Password sharing, a saving grace for the consumer but a bane for streaming services, has been thrust into the limelight as a contentious issue for streaming services following Netflix’s revelation in an April 19, 2022, letter to shareholders that it estimates almost 100 million households are accessing its services for free. While the issue around password sharing has not been strongly addressed by the streaming industry before, one can expect to hear about it a lot more frequently moving forward.
To put this matter into perspective, Netflix has around 222 million paying customers, meaning that the company would benefit by an almost 50% increase in revenue (if we assume like-for-like membership plan uptake) if the 100 million non-paying households paid for Netflix’s services. If Netflix’s annual revenue were to increase by 50%, the company would gain an additional $14.8 billion.
What are streaming platforms doing to stop password sharing?
During its Q1 2022 earnings call, AT&T also acknowledged the issue of password sharing. CEO John Stankey said AT&T had been actively monitoring HBO Max usage for activities relating to password sharing, claiming that the company had technical features and capabilities to limit the practice. Although a strong claim, Stankey did not delve into what these features and capabilities are. HBO Max, formerly part of AT&T’s WarnerMedia unit, is now part of the new Warner. Bros Discovery following AT&T’s spinoff of WarnerMedia earlier in April.
While Netflix hadn’t previously raised the issue of password sharing as strongly as it did during its latest earnings report, the company began trialing a way to monetize password sharing in Chile, Costa Rica, and Peru during March 2021 by offering two sharing options. Customers on Standard and Premium plans can add a sub account for two additional people outside of their household for approximately $2.90 in Chile, $2.99 in Costa Rica, and $2.12 in Peru. The other option allows members on Basic, Standard, and Premium plans to transfer profiles from their existing account to a new account or sub account, thus giving customers the tools to monetize password sharing for Netflix.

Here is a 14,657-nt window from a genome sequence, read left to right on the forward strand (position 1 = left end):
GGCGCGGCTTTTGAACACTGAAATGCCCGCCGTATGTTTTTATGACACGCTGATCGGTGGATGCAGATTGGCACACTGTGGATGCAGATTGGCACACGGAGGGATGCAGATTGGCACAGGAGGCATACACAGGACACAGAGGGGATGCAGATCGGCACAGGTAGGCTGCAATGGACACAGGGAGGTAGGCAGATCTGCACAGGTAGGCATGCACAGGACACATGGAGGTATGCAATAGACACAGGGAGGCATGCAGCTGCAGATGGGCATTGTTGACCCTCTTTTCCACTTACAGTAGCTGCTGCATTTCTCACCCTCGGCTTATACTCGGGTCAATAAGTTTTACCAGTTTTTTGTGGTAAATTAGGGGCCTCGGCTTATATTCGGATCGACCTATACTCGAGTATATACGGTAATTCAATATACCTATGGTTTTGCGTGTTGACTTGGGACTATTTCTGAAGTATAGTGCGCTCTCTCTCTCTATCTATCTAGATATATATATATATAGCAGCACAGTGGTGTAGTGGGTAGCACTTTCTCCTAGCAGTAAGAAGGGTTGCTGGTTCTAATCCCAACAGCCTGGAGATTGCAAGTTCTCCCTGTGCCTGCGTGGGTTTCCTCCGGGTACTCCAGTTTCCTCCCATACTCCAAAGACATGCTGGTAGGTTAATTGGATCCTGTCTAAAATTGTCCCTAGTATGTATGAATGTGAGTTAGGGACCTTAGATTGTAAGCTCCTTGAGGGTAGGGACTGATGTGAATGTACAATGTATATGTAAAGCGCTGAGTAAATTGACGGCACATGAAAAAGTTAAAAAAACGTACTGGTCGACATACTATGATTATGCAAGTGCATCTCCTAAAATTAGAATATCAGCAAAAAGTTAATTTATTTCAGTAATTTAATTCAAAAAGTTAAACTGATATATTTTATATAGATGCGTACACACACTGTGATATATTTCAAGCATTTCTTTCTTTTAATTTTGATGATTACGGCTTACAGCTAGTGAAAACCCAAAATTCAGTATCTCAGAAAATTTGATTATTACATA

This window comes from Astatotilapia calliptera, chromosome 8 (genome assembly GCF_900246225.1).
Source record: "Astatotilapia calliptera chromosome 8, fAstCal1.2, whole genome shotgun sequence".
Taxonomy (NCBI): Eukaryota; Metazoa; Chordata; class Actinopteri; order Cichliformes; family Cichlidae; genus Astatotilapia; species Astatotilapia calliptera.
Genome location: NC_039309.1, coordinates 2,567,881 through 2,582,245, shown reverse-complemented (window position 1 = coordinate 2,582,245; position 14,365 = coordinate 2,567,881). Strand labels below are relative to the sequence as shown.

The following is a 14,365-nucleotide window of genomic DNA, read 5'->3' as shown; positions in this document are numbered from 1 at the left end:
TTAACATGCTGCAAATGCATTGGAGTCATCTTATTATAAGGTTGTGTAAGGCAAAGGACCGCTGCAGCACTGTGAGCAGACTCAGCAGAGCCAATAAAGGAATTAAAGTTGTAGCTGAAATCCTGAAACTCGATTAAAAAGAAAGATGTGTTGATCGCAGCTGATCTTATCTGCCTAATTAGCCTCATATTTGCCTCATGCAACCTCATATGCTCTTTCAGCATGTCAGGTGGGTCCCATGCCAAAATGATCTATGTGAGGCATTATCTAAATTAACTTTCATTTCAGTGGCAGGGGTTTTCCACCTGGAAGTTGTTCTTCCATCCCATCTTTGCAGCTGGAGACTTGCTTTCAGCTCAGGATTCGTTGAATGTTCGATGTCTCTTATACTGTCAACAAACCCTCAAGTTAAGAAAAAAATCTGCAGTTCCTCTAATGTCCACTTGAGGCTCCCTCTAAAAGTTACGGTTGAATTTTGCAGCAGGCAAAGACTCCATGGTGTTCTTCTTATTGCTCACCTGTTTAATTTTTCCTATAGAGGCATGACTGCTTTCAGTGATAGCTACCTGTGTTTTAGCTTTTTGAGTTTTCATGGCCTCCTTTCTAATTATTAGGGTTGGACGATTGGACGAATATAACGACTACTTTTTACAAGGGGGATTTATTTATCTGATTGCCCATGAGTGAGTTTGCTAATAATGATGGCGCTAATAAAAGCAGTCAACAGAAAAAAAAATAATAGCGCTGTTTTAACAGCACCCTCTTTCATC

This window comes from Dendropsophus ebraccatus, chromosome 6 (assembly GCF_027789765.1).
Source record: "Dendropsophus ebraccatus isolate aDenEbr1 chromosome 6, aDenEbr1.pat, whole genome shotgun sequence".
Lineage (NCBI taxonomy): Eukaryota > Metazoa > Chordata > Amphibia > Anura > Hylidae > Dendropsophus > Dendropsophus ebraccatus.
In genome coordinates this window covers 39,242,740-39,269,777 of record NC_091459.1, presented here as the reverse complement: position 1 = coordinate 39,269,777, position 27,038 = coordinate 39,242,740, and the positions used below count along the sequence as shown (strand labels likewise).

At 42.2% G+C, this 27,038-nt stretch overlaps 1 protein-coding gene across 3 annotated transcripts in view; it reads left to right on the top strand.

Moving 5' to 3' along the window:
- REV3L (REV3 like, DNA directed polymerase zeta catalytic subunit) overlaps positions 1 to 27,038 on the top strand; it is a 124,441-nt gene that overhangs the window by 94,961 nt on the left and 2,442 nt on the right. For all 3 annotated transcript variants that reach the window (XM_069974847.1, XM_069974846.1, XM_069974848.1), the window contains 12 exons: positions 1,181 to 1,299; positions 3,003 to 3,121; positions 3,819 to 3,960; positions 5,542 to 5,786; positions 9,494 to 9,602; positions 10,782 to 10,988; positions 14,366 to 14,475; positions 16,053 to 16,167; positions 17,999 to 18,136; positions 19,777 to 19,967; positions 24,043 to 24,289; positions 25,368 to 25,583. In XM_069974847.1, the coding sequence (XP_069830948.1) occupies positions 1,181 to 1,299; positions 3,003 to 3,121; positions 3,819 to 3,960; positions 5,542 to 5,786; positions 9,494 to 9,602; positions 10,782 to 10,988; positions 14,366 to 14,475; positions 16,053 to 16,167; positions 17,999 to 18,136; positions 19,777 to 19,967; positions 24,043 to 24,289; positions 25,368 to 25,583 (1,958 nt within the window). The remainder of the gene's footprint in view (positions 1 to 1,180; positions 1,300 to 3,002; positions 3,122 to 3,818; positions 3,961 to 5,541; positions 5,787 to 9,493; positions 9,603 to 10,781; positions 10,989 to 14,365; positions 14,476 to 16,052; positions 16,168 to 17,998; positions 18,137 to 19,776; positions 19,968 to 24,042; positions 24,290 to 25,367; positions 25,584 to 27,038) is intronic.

Fear of backlash
While stopping rampant password sharing is definitely in the best interest of streaming platforms, a cautious approach is crucial. Both AT&T and Netflix acknowledge this. If the approach from streaming platforms is too aggressive – such as raising the price of their services to offset losses accrued by users accessing their services for free or by reducing the number of profiles that can be created, which would adversely affect larger households – they could face severe backlash from users and end up in a worse situation than they’re currently in.
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